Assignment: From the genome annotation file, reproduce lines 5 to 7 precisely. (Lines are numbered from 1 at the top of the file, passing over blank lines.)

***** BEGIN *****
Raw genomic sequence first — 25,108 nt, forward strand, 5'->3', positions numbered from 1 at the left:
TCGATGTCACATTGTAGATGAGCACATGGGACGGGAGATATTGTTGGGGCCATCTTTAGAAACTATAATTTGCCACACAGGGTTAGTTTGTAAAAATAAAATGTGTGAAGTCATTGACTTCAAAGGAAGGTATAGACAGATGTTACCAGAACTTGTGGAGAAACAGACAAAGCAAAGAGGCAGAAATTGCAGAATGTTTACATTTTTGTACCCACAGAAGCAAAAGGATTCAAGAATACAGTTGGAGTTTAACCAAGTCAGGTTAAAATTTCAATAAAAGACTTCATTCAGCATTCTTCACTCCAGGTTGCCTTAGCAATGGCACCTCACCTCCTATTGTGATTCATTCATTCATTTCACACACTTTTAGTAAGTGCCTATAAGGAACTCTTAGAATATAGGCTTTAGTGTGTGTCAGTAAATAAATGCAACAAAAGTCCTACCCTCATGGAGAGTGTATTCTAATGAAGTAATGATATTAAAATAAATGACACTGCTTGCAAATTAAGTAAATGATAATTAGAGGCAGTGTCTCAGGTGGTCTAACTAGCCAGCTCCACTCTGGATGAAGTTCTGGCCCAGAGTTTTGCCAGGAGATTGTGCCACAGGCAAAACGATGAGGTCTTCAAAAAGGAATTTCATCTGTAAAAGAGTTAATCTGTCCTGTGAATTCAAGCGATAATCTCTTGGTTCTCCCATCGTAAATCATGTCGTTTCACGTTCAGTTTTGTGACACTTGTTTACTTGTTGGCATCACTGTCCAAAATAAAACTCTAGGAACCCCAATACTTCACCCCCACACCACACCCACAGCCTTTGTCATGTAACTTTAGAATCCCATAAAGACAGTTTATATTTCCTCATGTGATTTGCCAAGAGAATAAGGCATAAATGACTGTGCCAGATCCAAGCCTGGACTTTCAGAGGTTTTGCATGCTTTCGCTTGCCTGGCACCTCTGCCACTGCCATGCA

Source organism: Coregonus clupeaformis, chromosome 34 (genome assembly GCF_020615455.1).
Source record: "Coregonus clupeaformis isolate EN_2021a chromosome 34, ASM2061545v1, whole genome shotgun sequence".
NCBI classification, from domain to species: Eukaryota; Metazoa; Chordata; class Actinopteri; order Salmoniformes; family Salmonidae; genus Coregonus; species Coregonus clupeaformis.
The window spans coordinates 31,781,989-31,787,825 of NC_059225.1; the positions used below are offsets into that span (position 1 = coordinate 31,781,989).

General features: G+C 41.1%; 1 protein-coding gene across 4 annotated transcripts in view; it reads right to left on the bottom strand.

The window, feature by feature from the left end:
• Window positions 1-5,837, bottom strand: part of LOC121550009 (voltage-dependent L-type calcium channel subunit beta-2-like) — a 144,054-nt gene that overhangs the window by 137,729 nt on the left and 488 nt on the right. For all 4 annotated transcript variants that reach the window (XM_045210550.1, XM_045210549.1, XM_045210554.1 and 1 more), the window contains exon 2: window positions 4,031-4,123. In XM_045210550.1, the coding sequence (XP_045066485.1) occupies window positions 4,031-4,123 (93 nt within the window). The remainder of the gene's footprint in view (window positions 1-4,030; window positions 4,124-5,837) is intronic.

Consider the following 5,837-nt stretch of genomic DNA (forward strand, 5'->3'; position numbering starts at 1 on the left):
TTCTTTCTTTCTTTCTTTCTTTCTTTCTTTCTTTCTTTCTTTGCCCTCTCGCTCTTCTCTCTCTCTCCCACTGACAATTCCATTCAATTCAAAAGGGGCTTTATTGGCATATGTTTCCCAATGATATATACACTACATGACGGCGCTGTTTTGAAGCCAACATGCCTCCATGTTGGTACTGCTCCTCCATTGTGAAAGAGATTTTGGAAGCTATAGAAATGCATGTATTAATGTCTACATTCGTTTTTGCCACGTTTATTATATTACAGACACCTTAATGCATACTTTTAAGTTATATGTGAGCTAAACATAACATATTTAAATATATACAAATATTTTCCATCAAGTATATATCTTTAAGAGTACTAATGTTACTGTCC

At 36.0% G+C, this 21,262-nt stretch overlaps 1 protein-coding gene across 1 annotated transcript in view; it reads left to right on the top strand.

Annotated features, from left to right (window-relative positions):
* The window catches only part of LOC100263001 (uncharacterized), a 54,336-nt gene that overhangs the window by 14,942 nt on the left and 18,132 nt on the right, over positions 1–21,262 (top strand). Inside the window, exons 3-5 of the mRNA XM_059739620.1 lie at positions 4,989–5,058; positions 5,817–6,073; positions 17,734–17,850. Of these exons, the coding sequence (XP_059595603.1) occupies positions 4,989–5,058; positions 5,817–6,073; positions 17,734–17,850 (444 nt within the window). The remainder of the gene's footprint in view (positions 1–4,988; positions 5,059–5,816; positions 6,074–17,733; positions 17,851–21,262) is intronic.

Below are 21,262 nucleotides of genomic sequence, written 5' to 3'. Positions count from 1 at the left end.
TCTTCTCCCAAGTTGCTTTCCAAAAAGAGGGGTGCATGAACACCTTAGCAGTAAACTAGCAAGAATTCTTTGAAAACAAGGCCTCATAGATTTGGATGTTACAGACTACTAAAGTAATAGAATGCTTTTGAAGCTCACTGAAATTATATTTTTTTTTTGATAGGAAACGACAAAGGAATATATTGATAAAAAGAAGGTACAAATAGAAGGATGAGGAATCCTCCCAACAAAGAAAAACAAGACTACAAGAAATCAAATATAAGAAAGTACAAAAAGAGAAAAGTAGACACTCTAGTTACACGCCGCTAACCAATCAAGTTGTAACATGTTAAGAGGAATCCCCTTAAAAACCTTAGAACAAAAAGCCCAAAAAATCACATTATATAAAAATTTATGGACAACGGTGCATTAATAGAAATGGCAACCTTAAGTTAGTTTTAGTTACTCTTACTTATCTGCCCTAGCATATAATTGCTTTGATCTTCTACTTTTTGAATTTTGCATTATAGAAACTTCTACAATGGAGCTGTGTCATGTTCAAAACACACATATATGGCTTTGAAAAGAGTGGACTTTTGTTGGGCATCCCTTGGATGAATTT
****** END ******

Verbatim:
NCBI classification, from domain to species: Eukaryota; Metazoa; Chordata; class Actinopteri; order Salmoniformes; family Salmonidae; genus Coregonus; species Coregonus clupeaformis.
The window spans coordinates 31,781,989-31,787,825 of NC_059225.1; the positions used below are offsets into that span (position 1 = coordinate 31,781,989).

General features: G+C 41.1%; 1 protein-coding gene across 4 annotated transcripts in view; it reads right to left on the bottom strand.